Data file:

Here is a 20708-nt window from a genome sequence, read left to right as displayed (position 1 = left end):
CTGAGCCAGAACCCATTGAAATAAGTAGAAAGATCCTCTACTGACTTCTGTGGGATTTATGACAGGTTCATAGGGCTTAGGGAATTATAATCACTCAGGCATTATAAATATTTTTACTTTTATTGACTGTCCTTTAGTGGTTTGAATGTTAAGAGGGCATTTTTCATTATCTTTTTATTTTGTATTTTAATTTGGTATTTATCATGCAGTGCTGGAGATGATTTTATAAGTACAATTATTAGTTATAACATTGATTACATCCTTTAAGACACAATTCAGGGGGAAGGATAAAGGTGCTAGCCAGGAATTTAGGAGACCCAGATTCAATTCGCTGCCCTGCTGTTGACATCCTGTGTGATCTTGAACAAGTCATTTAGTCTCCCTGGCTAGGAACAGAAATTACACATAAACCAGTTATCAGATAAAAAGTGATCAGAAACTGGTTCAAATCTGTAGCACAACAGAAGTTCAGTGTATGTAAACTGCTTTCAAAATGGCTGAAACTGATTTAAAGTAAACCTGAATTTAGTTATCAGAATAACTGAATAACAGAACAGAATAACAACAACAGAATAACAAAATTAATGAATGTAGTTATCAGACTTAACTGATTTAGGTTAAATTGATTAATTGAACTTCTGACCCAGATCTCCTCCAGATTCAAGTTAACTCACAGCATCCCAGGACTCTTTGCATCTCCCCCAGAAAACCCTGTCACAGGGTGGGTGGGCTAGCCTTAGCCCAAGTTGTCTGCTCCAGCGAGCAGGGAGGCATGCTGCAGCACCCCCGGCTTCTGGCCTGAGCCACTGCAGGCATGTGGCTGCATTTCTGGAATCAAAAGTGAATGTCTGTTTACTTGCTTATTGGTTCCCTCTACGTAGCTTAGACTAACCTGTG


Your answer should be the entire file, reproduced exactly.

Here is a 20708-nt window from a genome sequence, read left to right as displayed (position 1 = left end):
CTGAGCCAGAACCCATTGAAATAAGTAGAAAGATCCTCTACTGACTTCTGTGGGATTTATGACAGGTTCATAGGGCTTAGGGAATTATAATCACTCAGGCATTATAAATATTTTTACTTTTATTGACTGTCCTTTAGTGGTTTGAATGTTAAGAGGGCATTTTTCATTATCTTTTTATTTTGTATTTTAATTTGGTATTTATCATGCAGTGCTGGAGATGATTTTATAAGTACAATTATTAGTTATAACATTGATTACATCCTTTAAGACACAATTCAGGGGGAAGGATAAAGGTGCTAGCCAGGAATTTAGGAGACCCAGATTCAATTCGCTGCCCTGCTGTTGACATCCTGTGTGATCTTGAACAAGTCATTTAGTCTCCCTGGCTAGGAACAGAAATTACACATAAACCAGTTATCAGATAAAAAGTGATCAGAAACTGGTTCAAATCTGTAGCACAACAGAAGTTCAGTGTATGTAAACTGCTTTCAAAATGGCTGAAACTGATTTAAAGTAAACCTGAATTTAGTTATCAGAATAACTGAATAACAGAACAGAATAACAACAACAGAATAACAAAATTAATGAATGTAGTTATCAGACTTAACTGATTTAGGTTAAATTGATTAATTGAACTTCTGACCCAGATCTCCTCCAGATTCAAGTTAACTCACAGCATCCCAGGACTCTTTGCATCTCCCCCAGAAAACCCTGTCACAGGGTGGGTGGGCTAGCCTTAGCCCAAGTTGTCTGCTCCAGCGAGCAGGGAGGCATGCTGCAGCACCCCCGGCTTCTGGCCTGAGCCACTGCAGGCATGTGGCTGCATTTCTGGAATCAAAAGTGAATGTCTGTTTACTTGCTTATTGGTTCCCTCTACGTAGCTTAGACTAACCTGTG